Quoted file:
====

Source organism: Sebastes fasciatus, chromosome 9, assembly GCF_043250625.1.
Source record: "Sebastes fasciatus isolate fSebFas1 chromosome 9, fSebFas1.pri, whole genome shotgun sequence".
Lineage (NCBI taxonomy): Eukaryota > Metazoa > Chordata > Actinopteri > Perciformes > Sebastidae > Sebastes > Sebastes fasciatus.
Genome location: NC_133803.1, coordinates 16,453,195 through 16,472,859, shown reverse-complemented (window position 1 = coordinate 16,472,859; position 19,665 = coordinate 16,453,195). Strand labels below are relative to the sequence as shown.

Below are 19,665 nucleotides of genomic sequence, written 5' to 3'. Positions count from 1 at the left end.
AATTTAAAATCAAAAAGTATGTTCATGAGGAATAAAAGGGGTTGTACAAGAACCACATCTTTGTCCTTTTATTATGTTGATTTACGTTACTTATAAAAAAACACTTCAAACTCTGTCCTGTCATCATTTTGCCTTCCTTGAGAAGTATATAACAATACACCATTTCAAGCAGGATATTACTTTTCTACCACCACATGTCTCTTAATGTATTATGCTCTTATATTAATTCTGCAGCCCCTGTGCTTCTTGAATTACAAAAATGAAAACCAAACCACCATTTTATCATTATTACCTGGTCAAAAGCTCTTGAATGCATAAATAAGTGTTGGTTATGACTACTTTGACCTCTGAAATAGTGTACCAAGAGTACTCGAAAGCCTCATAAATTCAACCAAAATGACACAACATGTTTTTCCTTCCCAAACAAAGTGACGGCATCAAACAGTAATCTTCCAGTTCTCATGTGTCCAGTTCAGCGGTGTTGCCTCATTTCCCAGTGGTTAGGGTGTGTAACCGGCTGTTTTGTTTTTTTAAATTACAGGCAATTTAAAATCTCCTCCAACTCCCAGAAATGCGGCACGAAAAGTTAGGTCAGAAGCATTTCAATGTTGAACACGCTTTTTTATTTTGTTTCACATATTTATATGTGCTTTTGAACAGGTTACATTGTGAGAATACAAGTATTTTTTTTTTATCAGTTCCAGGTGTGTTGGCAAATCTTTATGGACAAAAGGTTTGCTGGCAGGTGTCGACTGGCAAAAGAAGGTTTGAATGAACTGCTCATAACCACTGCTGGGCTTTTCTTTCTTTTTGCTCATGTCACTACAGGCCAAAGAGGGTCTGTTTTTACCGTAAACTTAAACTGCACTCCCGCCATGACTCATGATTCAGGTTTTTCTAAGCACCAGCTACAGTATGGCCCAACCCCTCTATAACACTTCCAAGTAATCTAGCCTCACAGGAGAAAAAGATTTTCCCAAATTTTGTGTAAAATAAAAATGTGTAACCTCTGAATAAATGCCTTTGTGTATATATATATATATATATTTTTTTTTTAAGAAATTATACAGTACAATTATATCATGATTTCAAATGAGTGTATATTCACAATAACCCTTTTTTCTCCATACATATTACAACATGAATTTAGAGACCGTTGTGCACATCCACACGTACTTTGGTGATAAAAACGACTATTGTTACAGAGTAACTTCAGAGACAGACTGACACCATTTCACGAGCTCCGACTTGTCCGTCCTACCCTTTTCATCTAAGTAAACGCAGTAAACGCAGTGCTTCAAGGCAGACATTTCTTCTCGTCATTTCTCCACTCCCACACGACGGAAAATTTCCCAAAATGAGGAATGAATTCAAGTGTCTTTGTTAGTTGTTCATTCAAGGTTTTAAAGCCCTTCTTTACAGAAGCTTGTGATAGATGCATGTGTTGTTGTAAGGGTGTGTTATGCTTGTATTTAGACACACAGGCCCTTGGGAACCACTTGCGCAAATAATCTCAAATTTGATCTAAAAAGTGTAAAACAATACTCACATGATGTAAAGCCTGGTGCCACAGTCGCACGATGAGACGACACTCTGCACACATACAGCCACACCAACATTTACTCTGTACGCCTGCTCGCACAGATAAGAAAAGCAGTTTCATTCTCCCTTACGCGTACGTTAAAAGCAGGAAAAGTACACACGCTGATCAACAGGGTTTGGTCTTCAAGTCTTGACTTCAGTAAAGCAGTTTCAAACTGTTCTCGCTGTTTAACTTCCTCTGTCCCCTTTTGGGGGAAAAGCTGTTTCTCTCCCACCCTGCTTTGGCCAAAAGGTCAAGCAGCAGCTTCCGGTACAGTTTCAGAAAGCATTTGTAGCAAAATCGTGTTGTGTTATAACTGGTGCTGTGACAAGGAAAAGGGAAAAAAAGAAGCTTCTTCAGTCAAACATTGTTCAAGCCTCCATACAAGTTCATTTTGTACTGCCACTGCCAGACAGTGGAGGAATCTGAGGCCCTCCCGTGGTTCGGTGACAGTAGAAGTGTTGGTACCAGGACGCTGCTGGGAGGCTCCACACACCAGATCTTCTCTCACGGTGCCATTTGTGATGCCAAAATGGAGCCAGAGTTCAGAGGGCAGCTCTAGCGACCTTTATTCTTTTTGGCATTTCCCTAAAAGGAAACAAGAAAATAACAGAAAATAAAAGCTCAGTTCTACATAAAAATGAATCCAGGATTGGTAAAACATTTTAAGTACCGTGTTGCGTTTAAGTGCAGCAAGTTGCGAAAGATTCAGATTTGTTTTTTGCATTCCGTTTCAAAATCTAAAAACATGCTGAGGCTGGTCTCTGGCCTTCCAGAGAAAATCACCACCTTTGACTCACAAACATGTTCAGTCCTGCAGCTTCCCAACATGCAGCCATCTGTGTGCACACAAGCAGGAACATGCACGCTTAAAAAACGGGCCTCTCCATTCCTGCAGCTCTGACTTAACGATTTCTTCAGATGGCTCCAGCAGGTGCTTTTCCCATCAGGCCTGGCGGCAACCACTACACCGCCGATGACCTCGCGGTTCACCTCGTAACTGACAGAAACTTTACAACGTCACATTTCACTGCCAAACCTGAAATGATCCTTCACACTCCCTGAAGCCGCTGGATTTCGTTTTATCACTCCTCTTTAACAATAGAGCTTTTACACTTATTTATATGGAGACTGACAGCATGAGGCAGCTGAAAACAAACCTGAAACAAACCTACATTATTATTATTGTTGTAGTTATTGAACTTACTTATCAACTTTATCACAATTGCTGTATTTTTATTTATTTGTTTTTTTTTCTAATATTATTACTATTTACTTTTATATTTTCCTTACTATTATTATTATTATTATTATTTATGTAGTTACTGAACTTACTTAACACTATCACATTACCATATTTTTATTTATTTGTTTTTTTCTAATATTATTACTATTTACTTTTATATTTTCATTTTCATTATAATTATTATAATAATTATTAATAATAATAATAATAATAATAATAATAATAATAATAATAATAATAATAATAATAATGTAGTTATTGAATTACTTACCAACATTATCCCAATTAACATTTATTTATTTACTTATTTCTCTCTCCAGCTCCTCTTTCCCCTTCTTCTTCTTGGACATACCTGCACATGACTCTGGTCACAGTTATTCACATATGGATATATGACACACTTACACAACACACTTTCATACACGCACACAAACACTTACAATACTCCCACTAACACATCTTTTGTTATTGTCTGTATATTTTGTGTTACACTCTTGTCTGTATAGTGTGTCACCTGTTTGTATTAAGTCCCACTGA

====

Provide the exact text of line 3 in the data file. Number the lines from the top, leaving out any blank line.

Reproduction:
Lineage (NCBI taxonomy): Eukaryota > Metazoa > Chordata > Actinopteri > Perciformes > Sebastidae > Sebastes > Sebastes fasciatus.